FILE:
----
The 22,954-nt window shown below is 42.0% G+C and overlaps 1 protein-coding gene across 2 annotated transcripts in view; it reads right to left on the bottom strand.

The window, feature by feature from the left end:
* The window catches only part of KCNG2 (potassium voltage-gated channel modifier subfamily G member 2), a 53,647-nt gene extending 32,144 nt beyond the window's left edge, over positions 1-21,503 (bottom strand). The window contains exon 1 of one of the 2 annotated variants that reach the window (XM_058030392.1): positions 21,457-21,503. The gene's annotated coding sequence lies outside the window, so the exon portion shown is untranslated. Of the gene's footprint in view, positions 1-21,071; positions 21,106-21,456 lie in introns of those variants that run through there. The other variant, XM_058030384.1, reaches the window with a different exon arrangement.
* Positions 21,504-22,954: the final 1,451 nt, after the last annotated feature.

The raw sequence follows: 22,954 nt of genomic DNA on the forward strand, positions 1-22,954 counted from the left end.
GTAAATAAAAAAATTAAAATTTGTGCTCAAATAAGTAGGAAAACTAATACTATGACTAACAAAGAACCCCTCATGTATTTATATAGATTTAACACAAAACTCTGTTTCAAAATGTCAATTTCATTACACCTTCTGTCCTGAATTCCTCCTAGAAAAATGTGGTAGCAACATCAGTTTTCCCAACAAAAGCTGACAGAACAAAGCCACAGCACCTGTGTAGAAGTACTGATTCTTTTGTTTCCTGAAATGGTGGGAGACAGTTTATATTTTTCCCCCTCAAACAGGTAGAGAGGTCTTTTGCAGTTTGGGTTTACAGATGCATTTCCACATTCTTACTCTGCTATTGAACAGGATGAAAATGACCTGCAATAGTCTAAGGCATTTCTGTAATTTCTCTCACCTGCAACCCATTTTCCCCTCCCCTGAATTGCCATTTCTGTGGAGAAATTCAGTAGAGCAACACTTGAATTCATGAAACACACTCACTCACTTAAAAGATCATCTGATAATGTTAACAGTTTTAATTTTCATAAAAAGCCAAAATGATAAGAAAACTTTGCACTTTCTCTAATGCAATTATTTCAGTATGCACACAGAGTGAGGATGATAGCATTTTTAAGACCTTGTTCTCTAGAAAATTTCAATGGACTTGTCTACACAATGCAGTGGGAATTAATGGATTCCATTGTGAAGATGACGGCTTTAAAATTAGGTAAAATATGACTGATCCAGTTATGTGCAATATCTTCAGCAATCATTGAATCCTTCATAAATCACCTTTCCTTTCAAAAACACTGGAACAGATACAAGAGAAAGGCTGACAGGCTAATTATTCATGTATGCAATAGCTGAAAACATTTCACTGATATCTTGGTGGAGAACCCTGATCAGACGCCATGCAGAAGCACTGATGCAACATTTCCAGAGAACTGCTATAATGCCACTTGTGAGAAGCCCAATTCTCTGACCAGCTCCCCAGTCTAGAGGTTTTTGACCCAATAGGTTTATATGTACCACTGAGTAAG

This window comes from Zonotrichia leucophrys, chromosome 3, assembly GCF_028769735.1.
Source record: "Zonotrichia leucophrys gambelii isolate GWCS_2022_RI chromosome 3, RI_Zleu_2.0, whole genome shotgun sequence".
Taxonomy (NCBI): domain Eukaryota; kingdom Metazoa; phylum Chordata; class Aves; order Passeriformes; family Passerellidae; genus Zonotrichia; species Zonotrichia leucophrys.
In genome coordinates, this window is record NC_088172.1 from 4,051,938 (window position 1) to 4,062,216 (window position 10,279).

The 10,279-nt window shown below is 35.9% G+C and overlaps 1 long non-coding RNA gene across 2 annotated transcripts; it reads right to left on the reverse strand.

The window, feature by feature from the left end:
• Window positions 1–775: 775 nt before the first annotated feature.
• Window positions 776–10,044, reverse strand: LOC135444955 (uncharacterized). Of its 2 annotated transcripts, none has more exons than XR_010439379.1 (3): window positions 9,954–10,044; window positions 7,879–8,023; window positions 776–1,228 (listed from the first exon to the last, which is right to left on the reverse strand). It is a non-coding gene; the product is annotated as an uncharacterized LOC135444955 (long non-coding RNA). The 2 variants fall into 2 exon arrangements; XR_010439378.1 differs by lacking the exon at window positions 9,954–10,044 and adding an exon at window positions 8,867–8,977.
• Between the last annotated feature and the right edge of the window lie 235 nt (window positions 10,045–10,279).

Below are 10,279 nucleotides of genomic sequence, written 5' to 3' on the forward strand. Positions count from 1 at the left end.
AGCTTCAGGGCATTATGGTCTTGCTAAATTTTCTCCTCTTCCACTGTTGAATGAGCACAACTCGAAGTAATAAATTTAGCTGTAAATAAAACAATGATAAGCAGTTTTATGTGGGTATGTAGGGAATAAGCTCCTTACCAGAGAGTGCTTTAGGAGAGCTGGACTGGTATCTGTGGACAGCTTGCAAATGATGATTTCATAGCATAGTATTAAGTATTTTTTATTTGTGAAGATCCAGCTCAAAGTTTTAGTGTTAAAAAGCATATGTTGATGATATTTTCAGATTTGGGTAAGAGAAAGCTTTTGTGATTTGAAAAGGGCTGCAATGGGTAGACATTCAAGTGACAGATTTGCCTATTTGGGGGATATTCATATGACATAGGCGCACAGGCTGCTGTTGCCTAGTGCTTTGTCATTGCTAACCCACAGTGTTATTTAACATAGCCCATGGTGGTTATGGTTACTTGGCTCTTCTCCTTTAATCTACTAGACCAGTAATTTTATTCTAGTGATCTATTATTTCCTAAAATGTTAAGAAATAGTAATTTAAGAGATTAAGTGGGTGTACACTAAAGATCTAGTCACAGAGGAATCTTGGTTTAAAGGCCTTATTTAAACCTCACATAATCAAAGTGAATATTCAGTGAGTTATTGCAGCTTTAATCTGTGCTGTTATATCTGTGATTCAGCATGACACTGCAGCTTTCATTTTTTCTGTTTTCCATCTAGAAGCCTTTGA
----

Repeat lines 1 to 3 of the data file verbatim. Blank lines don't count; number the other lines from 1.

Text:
The 22,954-nt window shown below is 42.0% G+C and overlaps 1 protein-coding gene across 2 annotated transcripts in view; it reads right to left on the bottom strand.

The window, feature by feature from the left end:
* The window catches only part of KCNG2 (potassium voltage-gated channel modifier subfamily G member 2), a 53,647-nt gene extending 32,144 nt beyond the window's left edge, over positions 1-21,503 (bottom strand). The window contains exon 1 of one of the 2 annotated variants that reach the window (XM_058030392.1): positions 21,457-21,503. The gene's annotated coding sequence lies outside the window, so the exon portion shown is untranslated. Of the gene's footprint in view, positions 1-21,071; positions 21,106-21,456 lie in introns of those variants that run through there. The other variant, XM_058030384.1, reaches the window with a different exon arrangement.